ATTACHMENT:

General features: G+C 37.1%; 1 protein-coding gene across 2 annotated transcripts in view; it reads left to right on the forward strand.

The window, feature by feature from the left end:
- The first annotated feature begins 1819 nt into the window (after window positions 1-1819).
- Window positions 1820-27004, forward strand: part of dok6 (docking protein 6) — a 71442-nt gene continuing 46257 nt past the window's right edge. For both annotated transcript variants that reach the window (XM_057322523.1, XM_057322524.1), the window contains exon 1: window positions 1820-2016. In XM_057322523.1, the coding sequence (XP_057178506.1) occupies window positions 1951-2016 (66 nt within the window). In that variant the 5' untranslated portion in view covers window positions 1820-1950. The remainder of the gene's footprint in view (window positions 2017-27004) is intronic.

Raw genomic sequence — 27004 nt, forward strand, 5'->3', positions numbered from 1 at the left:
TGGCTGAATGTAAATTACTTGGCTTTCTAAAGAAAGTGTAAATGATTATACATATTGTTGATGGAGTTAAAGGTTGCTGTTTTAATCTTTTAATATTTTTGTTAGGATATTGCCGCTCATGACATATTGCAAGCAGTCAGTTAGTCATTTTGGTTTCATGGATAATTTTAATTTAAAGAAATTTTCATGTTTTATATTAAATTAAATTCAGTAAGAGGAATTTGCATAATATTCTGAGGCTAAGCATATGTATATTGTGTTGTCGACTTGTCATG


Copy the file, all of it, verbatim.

General features: G+C 37.1%; 1 protein-coding gene across 2 annotated transcripts in view; it reads left to right on the forward strand.

The window, feature by feature from the left end:
- The first annotated feature begins 1819 nt into the window (after window positions 1-1819).
- Window positions 1820-27004, forward strand: part of dok6 (docking protein 6) — a 71442-nt gene continuing 46257 nt past the window's right edge. For both annotated transcript variants that reach the window (XM_057322523.1, XM_057322524.1), the window contains exon 1: window positions 1820-2016. In XM_057322523.1, the coding sequence (XP_057178506.1) occupies window positions 1951-2016 (66 nt within the window). In that variant the 5' untranslated portion in view covers window positions 1820-1950. The remainder of the gene's footprint in view (window positions 2017-27004) is intronic.

Raw genomic sequence — 27004 nt, forward strand, 5'->3', positions numbered from 1 at the left:
TGGCTGAATGTAAATTACTTGGCTTTCTAAAGAAAGTGTAAATGATTATACATATTGTTGATGGAGTTAAAGGTTGCTGTTTTAATCTTTTAATATTTTTGTTAGGATATTGCCGCTCATGACATATTGCAAGCAGTCAGTTAGTCATTTTGGTTTCATGGATAATTTTAATTTAAAGAAATTTTCATGTTTTATATTAAATTAAATTCAGTAAGAGGAATTTGCATAATATTCTGAGGCTAAGCATATGTATATTGTGTTGTCGACTTGTCATG